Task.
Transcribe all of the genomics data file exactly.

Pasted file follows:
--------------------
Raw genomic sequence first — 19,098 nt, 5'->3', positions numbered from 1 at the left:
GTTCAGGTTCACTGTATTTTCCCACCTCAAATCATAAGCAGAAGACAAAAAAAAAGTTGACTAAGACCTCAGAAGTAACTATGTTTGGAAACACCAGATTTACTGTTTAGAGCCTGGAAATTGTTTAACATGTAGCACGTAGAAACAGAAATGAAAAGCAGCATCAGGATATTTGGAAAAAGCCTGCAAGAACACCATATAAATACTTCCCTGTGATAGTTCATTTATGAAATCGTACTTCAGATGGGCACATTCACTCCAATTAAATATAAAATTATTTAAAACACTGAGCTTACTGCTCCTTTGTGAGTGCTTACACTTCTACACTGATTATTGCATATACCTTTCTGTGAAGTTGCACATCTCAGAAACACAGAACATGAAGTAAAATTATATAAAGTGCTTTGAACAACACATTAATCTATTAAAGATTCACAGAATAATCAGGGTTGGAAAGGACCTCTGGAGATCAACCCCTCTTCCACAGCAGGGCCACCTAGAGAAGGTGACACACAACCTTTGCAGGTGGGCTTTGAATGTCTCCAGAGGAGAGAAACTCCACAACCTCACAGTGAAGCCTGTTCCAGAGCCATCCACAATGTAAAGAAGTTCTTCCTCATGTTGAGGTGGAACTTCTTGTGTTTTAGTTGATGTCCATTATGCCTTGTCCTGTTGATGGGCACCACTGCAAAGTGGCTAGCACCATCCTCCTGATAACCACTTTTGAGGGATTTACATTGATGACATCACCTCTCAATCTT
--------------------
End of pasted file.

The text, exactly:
Raw genomic sequence first — 19,098 nt, 5'->3', positions numbered from 1 at the left:
GTTCAGGTTCACTGTATTTTCCCACCTCAAATCATAAGCAGAAGACAAAAAAAAAGTTGACTAAGACCTCAGAAGTAACTATGTTTGGAAACACCAGATTTACTGTTTAGAGCCTGGAAATTGTTTAACATGTAGCACGTAGAAACAGAAATGAAAAGCAGCATCAGGATATTTGGAAAAAGCCTGCAAGAACACCATATAAATACTTCCCTGTGATAGTTCATTTATGAAATCGTACTTCAGATGGGCACATTCACTCCAATTAAATATAAAATTATTTAAAACACTGAGCTTACTGCTCCTTTGTGAGTGCTTACACTTCTACACTGATTATTGCATATACCTTTCTGTGAAGTTGCACATCTCAGAAACACAGAACATGAAGTAAAATTATATAAAGTGCTTTGAACAACACATTAATCTATTAAAGATTCACAGAATAATCAGGGTTGGAAAGGACCTCTGGAGATCAACCCCTCTTCCACAGCAGGGCCACCTAGAGAAGGTGACACACAACCTTTGCAGGTGGGCTTTGAATGTCTCCAGAGGAGAGAAACTCCACAACCTCACAGTGAAGCCTGTTCCAGAGCCATCCACAATGTAAAGAAGTTCTTCCTCATGTTGAGGTGGAACTTCTTGTGTTTTAGTTGATGTCCATTATGCCTTGTCCTGTTGATGGGCACCACTGCAAAGTGGCTAGCACCATCCTCCTGATAACCACTTTTGAGGGATTTACATTGATGACATCACCTCTCAATCTT